Anyway, apologies to the OP, I just wanted to comment. I agree with what another member said in that D&D (or any RP) can help players explore morality and play someone who is the complete opposite of them. While not D&D, my queerplatonic partner and I do a form of storytelling (I've sometimes called it oral roleplaying, but that sounds bad), which is somewhat like D&D, minus the mechanics and dice. We have so many characters lol, and many of them are opposite of us (assassins, rogues, people who have experienced immense trauma, etc). It is fun to explore their philosophy and morality--and I think this is the one of the powers of fantasy in general. It can give us perspective, and either play or read about characters who philosophies are different than our own, which also allows us to explore ourselves.
Oh, I'm 100% down with cute little asides and funny jokes and stories.

I just don't want this thread bogged down by a big theological debate because those often quickly become stand-ins for people's real-world beliefs which, y'know... Don't want the thread locked over it.

And you are -absolutely- right that Roleplaying, and specifically roleplaying through Role-Morality, can be incredibly illuminating! I'm glad you and your partner have fun with it! <3
 

This Popperian position is contentious (and you have mis-stated it: Popper doesn't think that failure to falsify via experimentation increases the likelihood of truth).

Technically true, failure to disprove a falsifiable scientific theory doesn't (by extension) make the theory more likely to be true.

Falsifiability otherwise holds though. There is no such thing as 'scientific fact'; only theory (which by extension, must remain falsifiable in order to be scientific).

About the only people that truly critique this are in the pseudo-sciences like Psychology, because they know that (fundamentally) their theories cannot be falsified (in psychologies case, due to the independent and subjective nature of the mind).

It's incredibly risky (and has been shown time and time again) to rely on the truth statements of scientific theory as 'objective fact'. Even greats like Newton, Ptolemy, Einstein and others have had theories evaporate (or been heavily modified) due to falsifiability.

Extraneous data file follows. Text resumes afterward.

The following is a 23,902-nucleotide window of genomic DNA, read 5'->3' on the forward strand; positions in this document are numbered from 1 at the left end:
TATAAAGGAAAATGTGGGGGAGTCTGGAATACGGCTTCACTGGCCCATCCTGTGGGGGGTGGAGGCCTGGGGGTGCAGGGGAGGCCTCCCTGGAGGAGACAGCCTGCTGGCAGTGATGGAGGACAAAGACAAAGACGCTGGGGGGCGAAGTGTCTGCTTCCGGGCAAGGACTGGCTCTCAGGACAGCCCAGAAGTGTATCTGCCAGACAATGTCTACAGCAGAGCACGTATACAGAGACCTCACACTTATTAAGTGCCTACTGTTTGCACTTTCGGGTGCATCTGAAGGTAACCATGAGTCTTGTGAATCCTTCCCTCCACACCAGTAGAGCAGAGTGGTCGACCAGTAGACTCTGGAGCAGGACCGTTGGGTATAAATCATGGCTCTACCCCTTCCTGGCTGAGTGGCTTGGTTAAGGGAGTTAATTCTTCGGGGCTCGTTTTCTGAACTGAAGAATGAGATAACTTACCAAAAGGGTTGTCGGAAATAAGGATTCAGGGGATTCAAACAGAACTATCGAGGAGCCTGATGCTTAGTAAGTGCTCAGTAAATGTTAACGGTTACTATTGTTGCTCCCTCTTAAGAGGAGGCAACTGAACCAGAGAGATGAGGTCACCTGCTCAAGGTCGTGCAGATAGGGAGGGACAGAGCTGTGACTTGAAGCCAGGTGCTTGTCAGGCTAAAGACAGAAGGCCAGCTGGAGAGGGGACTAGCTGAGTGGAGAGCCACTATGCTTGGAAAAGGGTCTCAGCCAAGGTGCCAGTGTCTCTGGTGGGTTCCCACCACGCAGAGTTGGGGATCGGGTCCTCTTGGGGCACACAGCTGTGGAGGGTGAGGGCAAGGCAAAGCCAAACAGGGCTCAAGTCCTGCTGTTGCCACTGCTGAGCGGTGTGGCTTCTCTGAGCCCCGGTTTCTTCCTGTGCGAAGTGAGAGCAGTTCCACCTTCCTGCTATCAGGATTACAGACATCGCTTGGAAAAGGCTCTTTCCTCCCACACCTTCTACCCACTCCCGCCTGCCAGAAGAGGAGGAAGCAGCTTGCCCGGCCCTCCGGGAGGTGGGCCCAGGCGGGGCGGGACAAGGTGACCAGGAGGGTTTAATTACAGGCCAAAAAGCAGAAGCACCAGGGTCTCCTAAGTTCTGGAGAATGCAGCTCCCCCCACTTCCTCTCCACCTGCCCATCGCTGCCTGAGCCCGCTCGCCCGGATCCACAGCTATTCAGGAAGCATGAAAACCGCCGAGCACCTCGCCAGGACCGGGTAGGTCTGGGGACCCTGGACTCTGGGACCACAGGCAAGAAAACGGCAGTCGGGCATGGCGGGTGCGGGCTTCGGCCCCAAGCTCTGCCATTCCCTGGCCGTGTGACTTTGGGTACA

Newton fell to Einsteins special relativity (as holes started to form in the original theory) and Einsteins critique of Quantum theories ('God does not play dice') have been shown to be incorrect.

It wasnt that long ago with Physics that it was famously thought we knew everything, and all that was left was filling in the gaps. Those 'little gaps' have instead led us to the Quantum realm, and in turn challenged many of the theories that we once held to be (basically) true.

Im a firm believer that one day Einsteins special relativity will be falsified (to some extent), like Ptolemys model of the universe, and Newtons general relativity (by Einstein) before him.

Its the Scientific methods greatest strength (and biggest fundamental weakness). It never really uncovers objective truth. It only ever eliminates falsehoods.

While those things sound the same, they're really quite different.
 

pemerton

Legend
There is no such thing as 'scientific fact'; only theory (which by extension, must remain falsifiable in order to be scientific).

About the only people that truly critique this are in the pseudo-sciences like Psychology, because they know that (fundamentally) their theories cannot be falsified (in psychologies case, due to the independent and subjective nature of the mind).
Your second paragraph is not true. I already identified two critics of Popper: AJ Ayer and David Stove. Both are important philosophers. Neither is interested in "pseudo-science".

Popper adopted falsifiability as a criterion because of his Humean scepticism about the possibility of proving empirical generalisations (ie non-demonstrative proof; also known as the problem of induction). Stove thinks he can solve that problem (I'm not sure he's right). Ayer is sympathetic to Hume but thinks that Popper is weak in relation to truth.

And this is before we get to other fields of human knowledge. For instance, it is not possible to have "falsifiable" knowledge of history. This doesn't mean that it is meaningless or "pseudo-science" for historians to investigate the causes of historical events.
 

Your second paragraph is not true. I already identified two critics of Popper: AJ Ayer and David Stove. Both are important philosophers. Neither is interested in "pseudo-science".

Popper adopted falsifiability as a criterion because of his Humean scepticism about the possibility of proving empirical generalisations (ie non-demonstrative proof; also known as the problem of induction). Stove thinks he can solve that problem (I'm not sure he's right). Ayer is sympathetic to Hume but thinks that Popper is weak in relation to truth.

And this is before we get to other fields of human knowledge. For instance, it is not possible to have "falsifiable" knowledge of history. This doesn't mean that it is meaningless or "pseudo-science" for historians to investigate the causes of historical events.